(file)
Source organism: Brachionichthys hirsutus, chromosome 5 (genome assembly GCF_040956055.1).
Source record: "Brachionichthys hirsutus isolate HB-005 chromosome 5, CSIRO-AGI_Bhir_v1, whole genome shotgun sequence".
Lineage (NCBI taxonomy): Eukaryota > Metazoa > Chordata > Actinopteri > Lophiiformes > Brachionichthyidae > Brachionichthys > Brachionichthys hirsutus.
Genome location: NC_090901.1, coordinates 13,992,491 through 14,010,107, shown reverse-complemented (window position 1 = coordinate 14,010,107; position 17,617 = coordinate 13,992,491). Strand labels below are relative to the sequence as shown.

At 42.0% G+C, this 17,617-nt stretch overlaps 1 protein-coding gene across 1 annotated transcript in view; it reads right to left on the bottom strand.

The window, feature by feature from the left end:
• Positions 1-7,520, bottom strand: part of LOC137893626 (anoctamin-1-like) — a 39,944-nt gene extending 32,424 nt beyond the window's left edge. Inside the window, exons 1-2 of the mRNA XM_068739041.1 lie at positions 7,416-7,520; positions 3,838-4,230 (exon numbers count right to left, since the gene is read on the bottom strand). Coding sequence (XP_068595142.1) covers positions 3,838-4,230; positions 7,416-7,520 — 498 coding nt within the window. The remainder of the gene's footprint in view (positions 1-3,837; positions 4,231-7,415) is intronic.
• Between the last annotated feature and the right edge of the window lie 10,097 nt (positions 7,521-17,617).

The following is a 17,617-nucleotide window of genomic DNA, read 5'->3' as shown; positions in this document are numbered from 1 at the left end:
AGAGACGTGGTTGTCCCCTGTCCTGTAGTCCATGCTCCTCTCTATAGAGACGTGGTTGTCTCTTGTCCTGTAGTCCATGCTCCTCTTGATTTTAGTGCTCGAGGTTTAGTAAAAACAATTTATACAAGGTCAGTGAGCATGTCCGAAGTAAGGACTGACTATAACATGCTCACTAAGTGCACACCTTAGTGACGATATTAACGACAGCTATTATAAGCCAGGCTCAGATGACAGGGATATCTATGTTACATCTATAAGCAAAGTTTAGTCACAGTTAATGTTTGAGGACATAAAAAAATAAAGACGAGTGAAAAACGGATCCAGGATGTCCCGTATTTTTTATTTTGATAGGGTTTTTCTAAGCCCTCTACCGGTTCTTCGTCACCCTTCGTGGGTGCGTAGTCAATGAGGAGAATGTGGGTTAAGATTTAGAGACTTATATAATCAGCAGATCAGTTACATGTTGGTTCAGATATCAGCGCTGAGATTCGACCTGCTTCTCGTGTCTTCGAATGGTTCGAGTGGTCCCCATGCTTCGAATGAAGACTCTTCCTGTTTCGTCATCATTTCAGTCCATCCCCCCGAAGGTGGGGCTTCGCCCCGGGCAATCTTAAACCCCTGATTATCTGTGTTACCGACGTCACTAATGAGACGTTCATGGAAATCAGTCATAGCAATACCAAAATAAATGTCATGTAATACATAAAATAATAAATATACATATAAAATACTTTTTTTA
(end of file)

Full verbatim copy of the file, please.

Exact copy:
Source organism: Brachionichthys hirsutus, chromosome 5 (genome assembly GCF_040956055.1).
Source record: "Brachionichthys hirsutus isolate HB-005 chromosome 5, CSIRO-AGI_Bhir_v1, whole genome shotgun sequence".
Lineage (NCBI taxonomy): Eukaryota > Metazoa > Chordata > Actinopteri > Lophiiformes > Brachionichthyidae > Brachionichthys > Brachionichthys hirsutus.
Genome location: NC_090901.1, coordinates 13,992,491 through 14,010,107, shown reverse-complemented (window position 1 = coordinate 14,010,107; position 17,617 = coordinate 13,992,491). Strand labels below are relative to the sequence as shown.

At 42.0% G+C, this 17,617-nt stretch overlaps 1 protein-coding gene across 1 annotated transcript in view; it reads right to left on the bottom strand.

The window, feature by feature from the left end:
• Positions 1-7,520, bottom strand: part of LOC137893626 (anoctamin-1-like) — a 39,944-nt gene extending 32,424 nt beyond the window's left edge. Inside the window, exons 1-2 of the mRNA XM_068739041.1 lie at positions 7,416-7,520; positions 3,838-4,230 (exon numbers count right to left, since the gene is read on the bottom strand). Coding sequence (XP_068595142.1) covers positions 3,838-4,230; positions 7,416-7,520 — 498 coding nt within the window. The remainder of the gene's footprint in view (positions 1-3,837; positions 4,231-7,415) is intronic.
• Between the last annotated feature and the right edge of the window lie 10,097 nt (positions 7,521-17,617).

The following is a 17,617-nucleotide window of genomic DNA, read 5'->3' as shown; positions in this document are numbered from 1 at the left end:
AGAGACGTGGTTGTCCCCTGTCCTGTAGTCCATGCTCCTCTCTATAGAGACGTGGTTGTCTCTTGTCCTGTAGTCCATGCTCCTCTTGATTTTAGTGCTCGAGGTTTAGTAAAAACAATTTATACAAGGTCAGTGAGCATGTCCGAAGTAAGGACTGACTATAACATGCTCACTAAGTGCACACCTTAGTGACGATATTAACGACAGCTATTATAAGCCAGGCTCAGATGACAGGGATATCTATGTTACATCTATAAGCAAAGTTTAGTCACAGTTAATGTTTGAGGACATAAAAAAATAAAGACGAGTGAAAAACGGATCCAGGATGTCCCGTATTTTTTATTTTGATAGGGTTTTTCTAAGCCCTCTACCGGTTCTTCGTCACCCTTCGTGGGTGCGTAGTCAATGAGGAGAATGTGGGTTAAGATTTAGAGACTTATATAATCAGCAGATCAGTTACATGTTGGTTCAGATATCAGCGCTGAGATTCGACCTGCTTCTCGTGTCTTCGAATGGTTCGAGTGGTCCCCATGCTTCGAATGAAGACTCTTCCTGTTTCGTCATCATTTCAGTCCATCCCCCCGAAGGTGGGGCTTCGCCCCGGGCAATCTTAAACCCCTGATTATCTGTGTTACCGACGTCACTAATGAGACGTTCATGGAAATCAGTCATAGCAATACCAAAATAAATGTCATGTAATACATAAAATAATAAATATACATATAAAATACTTTTTTTA